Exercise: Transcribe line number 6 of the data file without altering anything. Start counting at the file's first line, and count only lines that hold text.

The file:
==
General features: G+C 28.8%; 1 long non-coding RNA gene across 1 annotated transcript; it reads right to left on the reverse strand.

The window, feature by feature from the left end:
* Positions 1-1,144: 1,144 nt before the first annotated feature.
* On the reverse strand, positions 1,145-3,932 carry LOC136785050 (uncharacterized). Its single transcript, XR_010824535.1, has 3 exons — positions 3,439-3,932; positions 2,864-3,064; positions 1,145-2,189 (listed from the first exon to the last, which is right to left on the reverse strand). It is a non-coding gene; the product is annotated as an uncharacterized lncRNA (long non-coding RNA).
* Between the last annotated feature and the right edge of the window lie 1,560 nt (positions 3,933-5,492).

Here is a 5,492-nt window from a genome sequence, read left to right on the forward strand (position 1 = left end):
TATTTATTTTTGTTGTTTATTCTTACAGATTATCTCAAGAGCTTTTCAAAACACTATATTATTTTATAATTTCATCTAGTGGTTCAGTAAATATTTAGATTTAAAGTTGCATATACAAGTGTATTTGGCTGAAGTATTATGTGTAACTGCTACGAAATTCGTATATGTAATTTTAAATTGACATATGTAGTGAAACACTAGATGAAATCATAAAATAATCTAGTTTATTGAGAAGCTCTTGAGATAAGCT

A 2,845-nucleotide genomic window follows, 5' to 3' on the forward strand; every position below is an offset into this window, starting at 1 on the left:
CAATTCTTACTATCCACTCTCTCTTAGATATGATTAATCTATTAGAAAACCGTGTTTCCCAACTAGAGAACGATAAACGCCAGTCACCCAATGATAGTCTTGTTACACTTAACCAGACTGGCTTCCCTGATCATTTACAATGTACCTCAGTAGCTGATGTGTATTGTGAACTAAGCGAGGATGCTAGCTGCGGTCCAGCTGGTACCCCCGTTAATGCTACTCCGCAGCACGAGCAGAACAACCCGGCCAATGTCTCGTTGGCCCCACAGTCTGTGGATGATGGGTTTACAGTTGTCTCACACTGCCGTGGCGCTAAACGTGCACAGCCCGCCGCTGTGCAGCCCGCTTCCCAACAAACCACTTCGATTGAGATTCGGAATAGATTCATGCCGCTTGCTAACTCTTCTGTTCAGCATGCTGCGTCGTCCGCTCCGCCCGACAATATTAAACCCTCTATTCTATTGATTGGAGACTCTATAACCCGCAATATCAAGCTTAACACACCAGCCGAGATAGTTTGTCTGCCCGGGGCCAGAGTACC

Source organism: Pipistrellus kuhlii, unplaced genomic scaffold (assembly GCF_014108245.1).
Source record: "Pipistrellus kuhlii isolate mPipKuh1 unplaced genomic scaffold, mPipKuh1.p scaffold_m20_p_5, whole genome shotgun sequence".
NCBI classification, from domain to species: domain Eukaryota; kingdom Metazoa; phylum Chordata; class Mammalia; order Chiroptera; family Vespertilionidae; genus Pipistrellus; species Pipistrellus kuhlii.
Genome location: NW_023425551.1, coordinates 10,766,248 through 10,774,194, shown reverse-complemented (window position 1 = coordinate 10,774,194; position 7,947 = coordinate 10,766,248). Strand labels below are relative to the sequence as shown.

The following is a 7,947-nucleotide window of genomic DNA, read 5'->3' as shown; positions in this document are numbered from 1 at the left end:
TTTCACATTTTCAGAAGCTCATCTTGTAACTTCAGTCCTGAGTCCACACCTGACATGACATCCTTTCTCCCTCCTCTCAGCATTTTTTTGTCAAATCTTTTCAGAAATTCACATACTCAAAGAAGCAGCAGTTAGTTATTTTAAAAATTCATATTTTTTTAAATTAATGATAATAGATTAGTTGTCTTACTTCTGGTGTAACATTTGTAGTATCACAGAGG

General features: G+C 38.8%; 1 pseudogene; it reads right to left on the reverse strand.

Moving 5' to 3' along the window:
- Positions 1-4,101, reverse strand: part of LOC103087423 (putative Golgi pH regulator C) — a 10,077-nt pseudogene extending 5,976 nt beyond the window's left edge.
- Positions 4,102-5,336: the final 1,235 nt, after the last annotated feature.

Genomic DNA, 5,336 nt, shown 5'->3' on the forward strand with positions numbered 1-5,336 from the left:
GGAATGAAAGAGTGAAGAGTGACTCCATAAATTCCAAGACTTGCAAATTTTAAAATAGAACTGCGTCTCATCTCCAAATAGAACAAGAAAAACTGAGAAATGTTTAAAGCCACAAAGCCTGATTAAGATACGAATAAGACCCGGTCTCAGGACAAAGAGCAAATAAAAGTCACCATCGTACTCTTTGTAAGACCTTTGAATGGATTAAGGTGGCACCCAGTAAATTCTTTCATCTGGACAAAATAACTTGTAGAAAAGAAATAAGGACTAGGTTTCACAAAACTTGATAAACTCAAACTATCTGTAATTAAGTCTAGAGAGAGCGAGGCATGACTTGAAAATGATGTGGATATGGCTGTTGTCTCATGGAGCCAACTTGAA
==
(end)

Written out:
Here is a 5,492-nt window from a genome sequence, read left to right on the forward strand (position 1 = left end):